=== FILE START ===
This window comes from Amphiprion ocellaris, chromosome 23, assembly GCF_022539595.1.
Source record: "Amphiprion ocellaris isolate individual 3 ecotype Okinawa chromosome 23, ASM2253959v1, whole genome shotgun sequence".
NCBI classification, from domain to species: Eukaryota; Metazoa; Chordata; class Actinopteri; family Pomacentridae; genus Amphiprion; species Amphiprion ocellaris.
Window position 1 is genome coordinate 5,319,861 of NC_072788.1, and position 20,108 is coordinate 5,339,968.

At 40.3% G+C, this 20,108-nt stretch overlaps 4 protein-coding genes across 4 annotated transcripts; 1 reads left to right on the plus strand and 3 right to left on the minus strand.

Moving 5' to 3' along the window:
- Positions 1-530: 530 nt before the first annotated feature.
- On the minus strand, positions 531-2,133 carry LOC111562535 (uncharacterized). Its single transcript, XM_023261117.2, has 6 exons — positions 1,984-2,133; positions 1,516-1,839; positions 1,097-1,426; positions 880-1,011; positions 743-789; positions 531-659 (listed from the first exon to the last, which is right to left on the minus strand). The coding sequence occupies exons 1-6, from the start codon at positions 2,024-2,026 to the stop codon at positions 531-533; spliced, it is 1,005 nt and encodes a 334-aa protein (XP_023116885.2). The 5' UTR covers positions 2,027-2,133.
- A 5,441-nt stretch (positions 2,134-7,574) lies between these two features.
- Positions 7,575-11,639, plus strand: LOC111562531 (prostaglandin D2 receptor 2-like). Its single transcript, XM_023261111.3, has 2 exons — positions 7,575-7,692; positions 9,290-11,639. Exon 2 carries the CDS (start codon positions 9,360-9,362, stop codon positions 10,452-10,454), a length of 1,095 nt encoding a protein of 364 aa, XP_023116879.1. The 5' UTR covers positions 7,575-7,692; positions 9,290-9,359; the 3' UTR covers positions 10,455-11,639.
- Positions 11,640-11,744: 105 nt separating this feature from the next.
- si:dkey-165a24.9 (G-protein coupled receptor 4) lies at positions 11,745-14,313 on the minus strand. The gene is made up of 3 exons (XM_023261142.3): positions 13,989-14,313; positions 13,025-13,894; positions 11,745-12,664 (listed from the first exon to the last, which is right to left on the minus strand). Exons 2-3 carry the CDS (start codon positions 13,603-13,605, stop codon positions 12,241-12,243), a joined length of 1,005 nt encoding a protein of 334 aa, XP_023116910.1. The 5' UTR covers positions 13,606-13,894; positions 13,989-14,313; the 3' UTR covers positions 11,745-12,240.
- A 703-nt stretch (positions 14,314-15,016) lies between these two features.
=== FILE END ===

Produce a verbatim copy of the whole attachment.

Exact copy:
This window comes from Amphiprion ocellaris, chromosome 23, assembly GCF_022539595.1.
Source record: "Amphiprion ocellaris isolate individual 3 ecotype Okinawa chromosome 23, ASM2253959v1, whole genome shotgun sequence".
NCBI classification, from domain to species: Eukaryota; Metazoa; Chordata; class Actinopteri; family Pomacentridae; genus Amphiprion; species Amphiprion ocellaris.
Window position 1 is genome coordinate 5,319,861 of NC_072788.1, and position 20,108 is coordinate 5,339,968.

At 40.3% G+C, this 20,108-nt stretch overlaps 4 protein-coding genes across 4 annotated transcripts; 1 reads left to right on the plus strand and 3 right to left on the minus strand.

Moving 5' to 3' along the window:
- Positions 1-530: 530 nt before the first annotated feature.
- On the minus strand, positions 531-2,133 carry LOC111562535 (uncharacterized). Its single transcript, XM_023261117.2, has 6 exons — positions 1,984-2,133; positions 1,516-1,839; positions 1,097-1,426; positions 880-1,011; positions 743-789; positions 531-659 (listed from the first exon to the last, which is right to left on the minus strand). The coding sequence occupies exons 1-6, from the start codon at positions 2,024-2,026 to the stop codon at positions 531-533; spliced, it is 1,005 nt and encodes a 334-aa protein (XP_023116885.2). The 5' UTR covers positions 2,027-2,133.
- A 5,441-nt stretch (positions 2,134-7,574) lies between these two features.
- Positions 7,575-11,639, plus strand: LOC111562531 (prostaglandin D2 receptor 2-like). Its single transcript, XM_023261111.3, has 2 exons — positions 7,575-7,692; positions 9,290-11,639. Exon 2 carries the CDS (start codon positions 9,360-9,362, stop codon positions 10,452-10,454), a length of 1,095 nt encoding a protein of 364 aa, XP_023116879.1. The 5' UTR covers positions 7,575-7,692; positions 9,290-9,359; the 3' UTR covers positions 10,455-11,639.
- Positions 11,640-11,744: 105 nt separating this feature from the next.
- si:dkey-165a24.9 (G-protein coupled receptor 4) lies at positions 11,745-14,313 on the minus strand. The gene is made up of 3 exons (XM_023261142.3): positions 13,989-14,313; positions 13,025-13,894; positions 11,745-12,664 (listed from the first exon to the last, which is right to left on the minus strand). Exons 2-3 carry the CDS (start codon positions 13,603-13,605, stop codon positions 12,241-12,243), a joined length of 1,005 nt encoding a protein of 334 aa, XP_023116910.1. The 5' UTR covers positions 13,606-13,894; positions 13,989-14,313; the 3' UTR covers positions 11,745-12,240.
- A 703-nt stretch (positions 14,314-15,016) lies between these two features.